"As American as apple pie" is a commonly used phrase in the United States. However, the origin of apple pie really dates back to 14th century England, so the phrase conveys the feeling of American wholesomeness more than American origins. Brushing the top crust with a little bit of cream or milk will help it brown nicely.
For the Dough
- 3 cups flour
- 1 ½ tsp. salt
- 1 ¼ cups vegetable shortening, preferably Crisco, cut into small pieces
- ½ cups cold milk
For the Filling
- 1 ½ cups sugar
- ¾-1 cups cornstarch
- 1 ½ tbsp. ground cinnamon
- ¾ cups fresh lemon juice (from about 6 lemons)
- 12 golden delicious apples (or about 5 lbs.), peeled, cored, and sliced
For the pie dough: Mix flour and salt together in a large bowl. Using a pastry cutter or 2 table knives, work shortening into flour mixture until it resembles coarse meal. Sprinkle cold milk over dough and mix with your hands until it holds together. Form two-thirds of the dough into 1 ball and the remaining third into another. Shape dough balls into flat disks. Wrap each one with waxed paper and refrigerate for at least 1 hour and up to 8 hours.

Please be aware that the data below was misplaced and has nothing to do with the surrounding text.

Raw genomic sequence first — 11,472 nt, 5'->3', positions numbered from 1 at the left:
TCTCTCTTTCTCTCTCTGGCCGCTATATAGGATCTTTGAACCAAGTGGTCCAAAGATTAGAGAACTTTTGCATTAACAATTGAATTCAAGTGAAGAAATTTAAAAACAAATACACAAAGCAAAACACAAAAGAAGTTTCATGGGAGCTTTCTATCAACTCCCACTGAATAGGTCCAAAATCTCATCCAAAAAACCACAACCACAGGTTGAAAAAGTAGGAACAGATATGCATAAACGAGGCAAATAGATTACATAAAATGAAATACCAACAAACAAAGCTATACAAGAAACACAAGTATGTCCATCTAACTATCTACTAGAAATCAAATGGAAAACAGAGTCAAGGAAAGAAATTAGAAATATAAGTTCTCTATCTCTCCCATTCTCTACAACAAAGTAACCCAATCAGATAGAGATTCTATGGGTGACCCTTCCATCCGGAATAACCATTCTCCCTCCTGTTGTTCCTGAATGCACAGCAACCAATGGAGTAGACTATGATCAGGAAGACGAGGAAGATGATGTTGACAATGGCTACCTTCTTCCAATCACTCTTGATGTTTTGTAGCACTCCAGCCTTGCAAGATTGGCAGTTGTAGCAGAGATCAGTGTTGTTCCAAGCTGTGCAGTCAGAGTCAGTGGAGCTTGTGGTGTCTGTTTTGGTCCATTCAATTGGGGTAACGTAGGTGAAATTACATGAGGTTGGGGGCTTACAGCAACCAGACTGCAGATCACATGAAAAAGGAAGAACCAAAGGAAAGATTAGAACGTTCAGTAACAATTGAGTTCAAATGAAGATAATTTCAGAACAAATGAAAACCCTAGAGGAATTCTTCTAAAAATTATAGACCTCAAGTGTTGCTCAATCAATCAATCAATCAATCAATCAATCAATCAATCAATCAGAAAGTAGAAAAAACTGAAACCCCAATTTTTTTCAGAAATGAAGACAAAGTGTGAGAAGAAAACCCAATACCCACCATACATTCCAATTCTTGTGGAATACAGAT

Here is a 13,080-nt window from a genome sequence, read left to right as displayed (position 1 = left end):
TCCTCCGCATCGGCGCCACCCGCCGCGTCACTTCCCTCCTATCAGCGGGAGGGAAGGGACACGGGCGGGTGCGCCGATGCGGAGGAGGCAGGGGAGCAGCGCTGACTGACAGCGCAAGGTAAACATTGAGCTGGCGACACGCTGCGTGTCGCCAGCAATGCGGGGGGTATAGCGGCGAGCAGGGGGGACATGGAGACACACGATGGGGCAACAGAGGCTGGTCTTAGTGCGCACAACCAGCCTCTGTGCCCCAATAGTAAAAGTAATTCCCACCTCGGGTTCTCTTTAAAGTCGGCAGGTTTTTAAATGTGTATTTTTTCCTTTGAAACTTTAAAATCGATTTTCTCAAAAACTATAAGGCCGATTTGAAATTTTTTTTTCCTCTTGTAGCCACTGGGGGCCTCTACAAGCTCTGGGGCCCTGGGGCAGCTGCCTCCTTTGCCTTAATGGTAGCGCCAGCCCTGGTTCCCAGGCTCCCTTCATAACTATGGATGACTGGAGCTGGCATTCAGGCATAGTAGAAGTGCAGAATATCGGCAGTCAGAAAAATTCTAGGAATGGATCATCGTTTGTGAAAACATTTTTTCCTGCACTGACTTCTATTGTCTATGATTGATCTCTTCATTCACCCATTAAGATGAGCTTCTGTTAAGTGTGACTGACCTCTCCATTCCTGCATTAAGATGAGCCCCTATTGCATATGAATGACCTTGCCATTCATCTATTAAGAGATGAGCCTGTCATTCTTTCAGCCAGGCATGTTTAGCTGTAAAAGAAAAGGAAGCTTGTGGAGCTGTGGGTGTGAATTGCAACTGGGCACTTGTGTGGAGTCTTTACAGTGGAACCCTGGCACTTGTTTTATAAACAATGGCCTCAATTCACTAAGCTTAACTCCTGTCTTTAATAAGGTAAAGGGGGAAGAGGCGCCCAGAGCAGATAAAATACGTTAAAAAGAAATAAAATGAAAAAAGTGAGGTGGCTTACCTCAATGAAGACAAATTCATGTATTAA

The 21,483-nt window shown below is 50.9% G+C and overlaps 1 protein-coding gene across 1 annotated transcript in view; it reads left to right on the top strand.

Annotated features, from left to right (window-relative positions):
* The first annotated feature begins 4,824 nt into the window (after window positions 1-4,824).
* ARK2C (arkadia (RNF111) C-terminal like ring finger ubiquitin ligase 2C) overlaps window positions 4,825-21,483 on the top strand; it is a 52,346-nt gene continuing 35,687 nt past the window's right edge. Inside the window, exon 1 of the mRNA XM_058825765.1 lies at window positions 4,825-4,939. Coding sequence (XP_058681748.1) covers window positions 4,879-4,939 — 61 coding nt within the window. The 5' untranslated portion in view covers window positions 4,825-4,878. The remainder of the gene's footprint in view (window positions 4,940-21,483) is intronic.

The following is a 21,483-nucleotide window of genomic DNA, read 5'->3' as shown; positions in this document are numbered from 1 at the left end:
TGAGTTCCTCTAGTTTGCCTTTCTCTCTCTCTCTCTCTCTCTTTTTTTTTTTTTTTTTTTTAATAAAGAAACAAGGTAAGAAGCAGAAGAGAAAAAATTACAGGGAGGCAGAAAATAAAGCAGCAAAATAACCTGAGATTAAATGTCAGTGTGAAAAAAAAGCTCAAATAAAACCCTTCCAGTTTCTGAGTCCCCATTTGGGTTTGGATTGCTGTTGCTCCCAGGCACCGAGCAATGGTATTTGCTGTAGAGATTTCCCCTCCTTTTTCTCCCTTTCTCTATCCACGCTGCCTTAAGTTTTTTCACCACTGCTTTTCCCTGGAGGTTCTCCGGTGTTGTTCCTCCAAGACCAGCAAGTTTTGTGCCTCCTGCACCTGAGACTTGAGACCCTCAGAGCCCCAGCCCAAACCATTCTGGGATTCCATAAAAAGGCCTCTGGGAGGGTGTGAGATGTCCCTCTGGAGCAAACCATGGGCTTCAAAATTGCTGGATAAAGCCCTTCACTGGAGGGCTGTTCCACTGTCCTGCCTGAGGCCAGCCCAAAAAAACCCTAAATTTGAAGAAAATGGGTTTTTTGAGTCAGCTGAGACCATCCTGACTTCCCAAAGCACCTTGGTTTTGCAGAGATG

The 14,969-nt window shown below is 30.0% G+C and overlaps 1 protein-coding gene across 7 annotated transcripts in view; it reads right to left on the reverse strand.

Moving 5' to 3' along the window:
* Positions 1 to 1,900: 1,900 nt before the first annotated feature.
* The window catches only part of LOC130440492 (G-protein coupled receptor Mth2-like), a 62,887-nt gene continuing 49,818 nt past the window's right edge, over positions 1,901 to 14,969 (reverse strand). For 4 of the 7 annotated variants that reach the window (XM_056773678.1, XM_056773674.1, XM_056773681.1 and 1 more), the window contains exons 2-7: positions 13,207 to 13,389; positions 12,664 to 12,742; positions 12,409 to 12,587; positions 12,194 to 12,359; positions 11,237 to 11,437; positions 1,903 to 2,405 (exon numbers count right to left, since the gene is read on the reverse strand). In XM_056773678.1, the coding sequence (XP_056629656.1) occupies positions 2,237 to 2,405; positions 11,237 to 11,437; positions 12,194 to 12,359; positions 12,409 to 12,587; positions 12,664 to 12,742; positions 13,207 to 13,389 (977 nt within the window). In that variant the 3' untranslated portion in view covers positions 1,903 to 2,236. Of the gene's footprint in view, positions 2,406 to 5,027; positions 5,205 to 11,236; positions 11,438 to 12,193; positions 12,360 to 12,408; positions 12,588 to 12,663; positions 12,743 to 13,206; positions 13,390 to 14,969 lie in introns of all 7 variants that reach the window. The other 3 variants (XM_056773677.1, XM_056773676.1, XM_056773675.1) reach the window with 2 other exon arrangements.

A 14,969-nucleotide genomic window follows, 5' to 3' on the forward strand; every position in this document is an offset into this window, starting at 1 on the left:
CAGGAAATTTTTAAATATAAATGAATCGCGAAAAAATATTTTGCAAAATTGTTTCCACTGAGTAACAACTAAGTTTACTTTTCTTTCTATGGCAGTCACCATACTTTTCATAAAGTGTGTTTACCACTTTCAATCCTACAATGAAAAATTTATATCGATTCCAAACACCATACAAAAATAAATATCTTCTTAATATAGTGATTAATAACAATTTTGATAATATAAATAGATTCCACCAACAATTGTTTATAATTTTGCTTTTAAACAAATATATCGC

For the filling: Mix sugar, cornstarch, cinnamon, and lemon juice together in a large bowl. Add apples and mix with your hands, tossing until well coated.
Preheat oven to 250°. Roll the large disk of dough out on a well-floured surface into a 12" × 15" rectangle. Fit the dough into a 9" × 13" baking dish. Arrange the apples in even layers in the dish, then pour any syrupy juices over apples. Roll remaining disk of dough out on floured surface into a 9" × 13" rectangle and place it on top of the apples. Tuck the edges down into the sides of the dish and cut several holes in top crust to allow steam to escape. Bake pie until apples are meltingly tender, about 3 hours. (For a browner crust, increase oven temperature to 350° for the last 20 minutes of baking.) Allow pie to cool for at least 4 hours before serving.